1. The information will be out there in the public domain in a prestigious scientific journal. The apologists for grouse shooting will not be able to deny its existence and if, as the title suggests, it presents strong evidence of persecution on grouse moors, it knocks a huge chunk out of their (rather feeble) ‘plausible deniability’ strategy. As pointed out by others, the government is not really in a position to dictate when an independent journal is published so it seems to me unlikely that there is anything sinister about the date of publication beyond the foot-dragging that has resulted in it taking so long for this data to see the light of day.

      I guess that these days the news agenda is always crowded and, sadly, outside the conservation community, other news stories (world events, politics, celebrity tittle-tattle, sport…) are always likely to get more press attention than the conservation status of a bird that most people have never heard of let alone seen. It is up to all of us though to make sure that our political representatives are not allowed to overlook or forget this publication and its significance. Coffey’s pretence that the government is doing enough is seriously challenged by this and we must ensure that she is forced to confront that fact.

  5. Random22 – knowing the submission, peer review, revision, resubmission, head scratching, re-submit the original version which is then accepted…..process…..well, I doubt that any government could line this one up to go ‘live’ during the Brexit finale……
    It’s quite interesting that the government hasn’t blocked publication – they could easily have made sure these results were confined to an unpublished report.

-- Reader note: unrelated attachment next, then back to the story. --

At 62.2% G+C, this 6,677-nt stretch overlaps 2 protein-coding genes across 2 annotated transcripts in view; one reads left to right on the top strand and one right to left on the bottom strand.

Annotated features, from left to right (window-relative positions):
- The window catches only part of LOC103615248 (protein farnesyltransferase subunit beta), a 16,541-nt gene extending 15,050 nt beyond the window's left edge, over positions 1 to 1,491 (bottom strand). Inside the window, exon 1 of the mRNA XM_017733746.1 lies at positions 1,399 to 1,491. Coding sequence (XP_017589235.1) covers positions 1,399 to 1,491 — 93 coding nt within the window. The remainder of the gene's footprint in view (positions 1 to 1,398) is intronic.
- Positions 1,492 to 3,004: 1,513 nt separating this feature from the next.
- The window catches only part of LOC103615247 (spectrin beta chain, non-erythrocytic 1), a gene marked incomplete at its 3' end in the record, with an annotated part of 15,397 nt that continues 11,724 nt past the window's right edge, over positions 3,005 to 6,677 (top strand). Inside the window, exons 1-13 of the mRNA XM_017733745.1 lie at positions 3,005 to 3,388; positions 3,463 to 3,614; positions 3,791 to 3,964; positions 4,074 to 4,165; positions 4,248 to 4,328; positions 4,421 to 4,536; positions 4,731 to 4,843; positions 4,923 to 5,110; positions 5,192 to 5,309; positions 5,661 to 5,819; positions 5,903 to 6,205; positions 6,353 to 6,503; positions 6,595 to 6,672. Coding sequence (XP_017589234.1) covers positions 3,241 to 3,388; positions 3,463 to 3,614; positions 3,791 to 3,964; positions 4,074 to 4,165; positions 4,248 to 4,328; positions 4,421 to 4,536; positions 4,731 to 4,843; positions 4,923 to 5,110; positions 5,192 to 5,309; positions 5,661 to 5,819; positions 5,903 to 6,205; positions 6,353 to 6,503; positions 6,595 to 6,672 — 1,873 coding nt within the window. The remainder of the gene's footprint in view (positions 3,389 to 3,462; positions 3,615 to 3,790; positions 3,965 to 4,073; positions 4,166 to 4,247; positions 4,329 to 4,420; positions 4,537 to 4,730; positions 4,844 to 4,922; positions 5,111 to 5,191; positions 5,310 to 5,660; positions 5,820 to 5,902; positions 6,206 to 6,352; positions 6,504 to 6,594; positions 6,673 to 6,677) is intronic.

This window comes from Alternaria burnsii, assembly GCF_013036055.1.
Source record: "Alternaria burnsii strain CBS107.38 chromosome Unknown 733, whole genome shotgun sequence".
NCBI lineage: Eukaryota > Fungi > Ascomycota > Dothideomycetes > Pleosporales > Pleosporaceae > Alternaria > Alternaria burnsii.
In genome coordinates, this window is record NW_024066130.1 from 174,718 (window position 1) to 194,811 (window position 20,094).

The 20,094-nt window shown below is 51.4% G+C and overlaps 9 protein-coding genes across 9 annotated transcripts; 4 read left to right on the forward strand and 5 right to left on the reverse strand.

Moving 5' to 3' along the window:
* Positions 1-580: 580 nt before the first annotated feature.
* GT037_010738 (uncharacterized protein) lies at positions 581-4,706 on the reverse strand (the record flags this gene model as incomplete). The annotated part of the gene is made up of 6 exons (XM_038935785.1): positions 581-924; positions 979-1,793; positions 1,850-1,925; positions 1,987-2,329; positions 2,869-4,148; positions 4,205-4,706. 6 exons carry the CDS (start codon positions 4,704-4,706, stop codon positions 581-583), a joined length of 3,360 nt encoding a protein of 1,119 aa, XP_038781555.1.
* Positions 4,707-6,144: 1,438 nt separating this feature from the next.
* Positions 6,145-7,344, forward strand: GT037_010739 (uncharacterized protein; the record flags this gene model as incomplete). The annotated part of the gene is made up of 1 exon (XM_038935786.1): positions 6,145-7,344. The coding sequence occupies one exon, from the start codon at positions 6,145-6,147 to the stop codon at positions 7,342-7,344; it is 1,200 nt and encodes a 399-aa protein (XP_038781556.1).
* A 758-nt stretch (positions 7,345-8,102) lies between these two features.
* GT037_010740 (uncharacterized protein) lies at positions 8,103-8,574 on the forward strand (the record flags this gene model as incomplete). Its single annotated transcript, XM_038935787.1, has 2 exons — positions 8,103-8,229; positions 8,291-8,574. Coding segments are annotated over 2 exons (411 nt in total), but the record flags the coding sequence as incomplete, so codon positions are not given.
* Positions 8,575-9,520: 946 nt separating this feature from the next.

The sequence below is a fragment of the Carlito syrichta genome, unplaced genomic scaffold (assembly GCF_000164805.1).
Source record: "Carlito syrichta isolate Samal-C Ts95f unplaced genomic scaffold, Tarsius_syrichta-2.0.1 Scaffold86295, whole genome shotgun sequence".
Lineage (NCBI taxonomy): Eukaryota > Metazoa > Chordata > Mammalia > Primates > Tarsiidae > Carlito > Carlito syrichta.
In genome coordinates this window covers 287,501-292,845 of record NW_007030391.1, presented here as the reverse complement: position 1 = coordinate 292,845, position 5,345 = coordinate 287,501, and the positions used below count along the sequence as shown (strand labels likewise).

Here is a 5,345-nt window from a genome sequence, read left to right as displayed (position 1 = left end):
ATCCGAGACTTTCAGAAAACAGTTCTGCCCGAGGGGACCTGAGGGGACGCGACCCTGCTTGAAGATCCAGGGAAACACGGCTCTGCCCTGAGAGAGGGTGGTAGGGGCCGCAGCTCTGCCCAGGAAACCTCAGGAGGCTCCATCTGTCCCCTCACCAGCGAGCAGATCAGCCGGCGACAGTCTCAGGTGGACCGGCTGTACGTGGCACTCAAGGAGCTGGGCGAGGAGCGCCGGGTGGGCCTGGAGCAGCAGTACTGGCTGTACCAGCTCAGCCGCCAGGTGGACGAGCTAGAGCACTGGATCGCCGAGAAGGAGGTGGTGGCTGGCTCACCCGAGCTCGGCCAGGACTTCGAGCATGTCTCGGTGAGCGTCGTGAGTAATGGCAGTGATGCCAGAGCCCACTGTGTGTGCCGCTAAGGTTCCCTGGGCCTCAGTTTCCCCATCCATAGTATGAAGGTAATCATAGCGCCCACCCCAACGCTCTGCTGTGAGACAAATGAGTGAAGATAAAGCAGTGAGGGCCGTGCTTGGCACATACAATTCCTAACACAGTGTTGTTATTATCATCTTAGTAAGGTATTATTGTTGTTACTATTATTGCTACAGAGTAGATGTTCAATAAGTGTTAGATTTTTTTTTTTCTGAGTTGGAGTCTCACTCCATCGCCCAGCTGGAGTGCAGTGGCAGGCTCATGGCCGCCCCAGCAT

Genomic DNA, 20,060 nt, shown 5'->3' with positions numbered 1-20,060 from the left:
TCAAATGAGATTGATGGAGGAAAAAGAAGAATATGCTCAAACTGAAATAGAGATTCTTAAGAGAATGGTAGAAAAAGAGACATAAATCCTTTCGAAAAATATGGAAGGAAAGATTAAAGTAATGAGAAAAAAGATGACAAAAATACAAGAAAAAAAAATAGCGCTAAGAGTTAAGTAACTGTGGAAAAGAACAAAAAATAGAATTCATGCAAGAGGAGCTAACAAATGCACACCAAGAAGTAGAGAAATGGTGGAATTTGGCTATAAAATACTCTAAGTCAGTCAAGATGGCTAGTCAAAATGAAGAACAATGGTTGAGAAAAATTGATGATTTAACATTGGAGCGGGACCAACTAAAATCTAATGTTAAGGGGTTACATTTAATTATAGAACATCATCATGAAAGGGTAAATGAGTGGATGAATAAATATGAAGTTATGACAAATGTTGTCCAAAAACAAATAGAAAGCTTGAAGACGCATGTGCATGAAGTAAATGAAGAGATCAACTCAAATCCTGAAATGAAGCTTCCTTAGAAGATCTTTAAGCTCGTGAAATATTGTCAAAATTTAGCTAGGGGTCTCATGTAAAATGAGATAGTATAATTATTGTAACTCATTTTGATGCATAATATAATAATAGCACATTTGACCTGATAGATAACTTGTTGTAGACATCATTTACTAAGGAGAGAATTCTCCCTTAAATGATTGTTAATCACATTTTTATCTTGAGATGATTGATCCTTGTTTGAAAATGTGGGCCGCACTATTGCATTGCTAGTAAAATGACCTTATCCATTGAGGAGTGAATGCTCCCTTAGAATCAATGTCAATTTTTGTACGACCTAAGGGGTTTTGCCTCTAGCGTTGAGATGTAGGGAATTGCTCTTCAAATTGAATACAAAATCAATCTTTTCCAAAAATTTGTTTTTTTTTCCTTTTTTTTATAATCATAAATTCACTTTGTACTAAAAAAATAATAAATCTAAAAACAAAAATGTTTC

6. Being somewhat skeptical around politicians, I wonder if MG and TC will have much of a new plan! They don’t seem to have taken much notice of science as far as badgers are concerned.

  7. i polled a few friends in the USA to get a feel for their level of respect for the journal,
    they all feel that it has a high level of respect and is a very prestigious place to have something published, they had all heard of it before being asked the question too.

  8. ICYMI:

    Angela Smith Labour, Penistone and Stocksbridge
    To ask the Secretary of State for Environment, Food and Rural Affairs, how many fledged hen harriers there were in 2018; how many of these birds were successfully fitted with tracking devices; and what estimate he has made of the number of birds still being tracked by satellite.

    Therese Coffey The Parliamentary Under-Secretary of State for Environment, Food and Rural Affairs
    During 2018 an estimated 34 hen harriers fledged in England. Natural England fixed satellite tags to five of these birds, of which two were still transmitting at the end of January 2019. Including birds tagged in previous years, Natural England is currently tracking four birds.

    The RSPB fitted tags to approximately 30 hen harriers across the UK during 2018. As of November 2018, over two thirds of these tags were transmitting